The Metro board, seeking to end a 12-year battle, yesterday endorsed a controversial plan to construct a section of the Green Line through Northwest and Northeast Washington, including a subway tunnel beneath historic Rock Creek Cemetery.
"We have been a very, very long time coming to this decision," said Gladys W. Mack, chairman of the Metro board and general assistant to D.C. Mayor Marion Barry. She termed it "the last major alignment decision within the Metro rail system."
The board's unanimous vote was aimed at settling one of the last major disputes that have blocked construction of the Green Line, the only unopened line in the planned Metro system.
The long-debated subway section, expected to cost $444 million, would extend from a proposed Columbia Heights station at 14th and Irving streets NW to the Fort Totten stop in Northeast. Tunnels would be excavated primarily beneath New Hampshire Avenue NW.
The board's vote also was praised by Prince George's County officials, who have long expressed concern that D.C. disputes might jeopardize plans to extend the Green Line to a county terminus at Greenbelt. The newly adopted route "is the right alignment," said Robert B. Ostrom, a county member of the Metro board.
The decision was immediately denounced, however, by neighborhood activists. "We are strongly against it. We always have been against it," said Benjamin L. Spaulding, a longtime opponent of Metro's plans. "There's no benefit for anyone in my area."
Neighborhood leaders have contended that excavation of subway tunnels would cause disruption, including noise and possible damage to homes, in Petworth and other moderate-income communities. In addition, they have argued, the route would benefit suburban commuters rather than Petworth residents.
The board of governors of Rock Creek Cemetery also has opposed the route, saying that subway tunnels would mar the 18th century burial site, listed in the National Register of Historic Places. Under Metro's plans, a tunnel, described as 34 to 100 feet deep, would be excavated beneath a 2,600-foot section of the cemetery.
Ernest F. Henry, the cemetery board's general counsel, said yesterday that the board will consider challenging the Metro proposal in court. In a letter, the cemetery board said it is "unalterably opposed" to the plan and "will resist by every means at our disposal any attempt to invade the cemetery by tunnelling or any other method."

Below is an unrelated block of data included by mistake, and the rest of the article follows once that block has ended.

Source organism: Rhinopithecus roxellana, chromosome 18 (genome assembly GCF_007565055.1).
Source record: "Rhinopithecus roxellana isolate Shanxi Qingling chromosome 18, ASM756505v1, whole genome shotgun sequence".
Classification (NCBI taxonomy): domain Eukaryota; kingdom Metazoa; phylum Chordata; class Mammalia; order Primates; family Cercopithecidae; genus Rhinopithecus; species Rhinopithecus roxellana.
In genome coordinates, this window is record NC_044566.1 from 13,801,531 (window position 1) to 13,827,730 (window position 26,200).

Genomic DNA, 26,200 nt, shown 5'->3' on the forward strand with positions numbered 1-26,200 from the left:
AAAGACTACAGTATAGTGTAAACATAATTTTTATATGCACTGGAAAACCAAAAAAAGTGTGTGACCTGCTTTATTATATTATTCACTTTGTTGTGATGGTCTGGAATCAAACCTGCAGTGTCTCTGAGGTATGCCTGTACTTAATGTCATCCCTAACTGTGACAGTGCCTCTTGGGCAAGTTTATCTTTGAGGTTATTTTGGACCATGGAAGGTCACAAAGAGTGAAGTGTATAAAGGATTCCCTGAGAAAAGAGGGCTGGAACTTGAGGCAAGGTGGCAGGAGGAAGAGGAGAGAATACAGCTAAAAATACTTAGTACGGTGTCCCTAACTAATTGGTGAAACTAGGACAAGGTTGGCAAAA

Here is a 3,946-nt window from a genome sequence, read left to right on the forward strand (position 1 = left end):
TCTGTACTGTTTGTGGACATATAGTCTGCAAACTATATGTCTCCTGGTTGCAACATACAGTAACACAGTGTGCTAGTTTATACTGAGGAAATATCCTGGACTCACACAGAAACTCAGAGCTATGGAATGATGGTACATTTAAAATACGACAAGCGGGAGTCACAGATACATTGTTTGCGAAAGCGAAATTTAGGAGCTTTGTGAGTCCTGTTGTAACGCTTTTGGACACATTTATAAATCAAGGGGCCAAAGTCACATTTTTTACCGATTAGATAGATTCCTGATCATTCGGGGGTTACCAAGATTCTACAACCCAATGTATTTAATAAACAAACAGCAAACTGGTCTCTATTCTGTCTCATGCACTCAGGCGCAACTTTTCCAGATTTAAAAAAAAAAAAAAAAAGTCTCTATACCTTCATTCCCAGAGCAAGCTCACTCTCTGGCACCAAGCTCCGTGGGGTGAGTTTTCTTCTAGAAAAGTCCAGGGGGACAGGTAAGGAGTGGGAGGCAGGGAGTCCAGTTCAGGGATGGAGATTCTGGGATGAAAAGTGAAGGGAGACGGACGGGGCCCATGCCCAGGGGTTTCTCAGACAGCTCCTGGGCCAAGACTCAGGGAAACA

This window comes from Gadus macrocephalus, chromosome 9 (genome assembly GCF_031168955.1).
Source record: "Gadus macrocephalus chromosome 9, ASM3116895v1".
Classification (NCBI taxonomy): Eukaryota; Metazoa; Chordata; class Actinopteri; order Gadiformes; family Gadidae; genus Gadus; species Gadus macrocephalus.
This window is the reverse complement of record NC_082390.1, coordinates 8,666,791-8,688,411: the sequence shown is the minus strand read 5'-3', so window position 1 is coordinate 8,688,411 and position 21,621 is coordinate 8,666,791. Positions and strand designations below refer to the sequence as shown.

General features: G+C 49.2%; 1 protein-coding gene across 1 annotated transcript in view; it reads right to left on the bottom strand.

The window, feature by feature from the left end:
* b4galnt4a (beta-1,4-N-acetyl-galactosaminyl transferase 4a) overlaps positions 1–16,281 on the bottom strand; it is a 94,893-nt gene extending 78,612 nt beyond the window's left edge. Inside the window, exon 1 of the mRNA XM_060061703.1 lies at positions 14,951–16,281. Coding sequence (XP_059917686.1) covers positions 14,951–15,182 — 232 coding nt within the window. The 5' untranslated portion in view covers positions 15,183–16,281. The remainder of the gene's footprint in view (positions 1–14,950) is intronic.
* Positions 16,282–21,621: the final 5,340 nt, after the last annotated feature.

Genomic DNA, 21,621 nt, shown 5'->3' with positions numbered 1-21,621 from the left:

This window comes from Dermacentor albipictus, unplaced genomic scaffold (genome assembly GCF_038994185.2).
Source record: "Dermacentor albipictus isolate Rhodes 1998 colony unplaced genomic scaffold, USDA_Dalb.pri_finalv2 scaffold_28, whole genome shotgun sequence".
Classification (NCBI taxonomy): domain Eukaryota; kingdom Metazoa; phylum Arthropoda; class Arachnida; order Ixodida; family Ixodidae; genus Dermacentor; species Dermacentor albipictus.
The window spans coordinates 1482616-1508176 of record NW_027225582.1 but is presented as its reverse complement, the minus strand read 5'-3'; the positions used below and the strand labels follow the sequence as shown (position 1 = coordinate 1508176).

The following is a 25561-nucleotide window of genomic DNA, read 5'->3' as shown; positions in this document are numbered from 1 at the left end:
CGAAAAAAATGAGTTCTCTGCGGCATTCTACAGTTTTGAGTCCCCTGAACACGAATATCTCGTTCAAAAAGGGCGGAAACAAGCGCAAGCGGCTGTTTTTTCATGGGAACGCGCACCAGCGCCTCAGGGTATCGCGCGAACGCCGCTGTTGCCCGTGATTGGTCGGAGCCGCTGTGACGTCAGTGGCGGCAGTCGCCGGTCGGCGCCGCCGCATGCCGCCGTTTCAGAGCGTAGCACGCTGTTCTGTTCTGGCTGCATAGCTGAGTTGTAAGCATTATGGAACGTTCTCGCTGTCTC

Prospects for building the 2.5-mile section of the Green Line are uncertain because no federal funds have been set aside for the project. Nevertheless, Metro's plans call for opening the section in 1996.
The battle over the route began at hearings in 1973 when an earlier proposal was assailed by what Metro officials have described as a "barrage of criticism" from neighborhood residents. The initial plan provided for tunnels beneath Kansas Avenue NW. Since then, the route has undergone extensive study.
Metro officials said they shifted to the New Hampshire Avenue route partly because it was found to cost less than other proposals. It also appeared likely to attract relatively high ridership, cause comparatively little community disruption and allow for smoother train operations, they argued.
They disputed claims by neighborhood activists and by the cemetery's board, saying that the project would have "minimal impact" on the area. Mack said the District will offer "special consideration" to residents displaced because of construction. The plan is expected to affect 98 homes.
Other disputes that delayed the Green Line's construction recently have been settled. Work has started on a section in Anacostia, which had been held up by a court challenge. The board ended a conflict in Prince George's by choosing a southern terminus near Branch Avenue. Efforts are under way to resolve conflicts near South Dakota Avenue NE and in College Park.
However, several new disputes, including claims of inadequate participation in construction work by minority-owned businesses, have raised possibilities of further delays.
Yesterday, the Metro board voted to reject all bids for constructing an $11 million parking garage at the proposed Anacostia station after civil rights officials found the lowest bidder failed to meet minority-contracting goals. An investigation has begun into similar allegations over bids for building the proposed Shaw station in Northwest. The company has disputed the claims.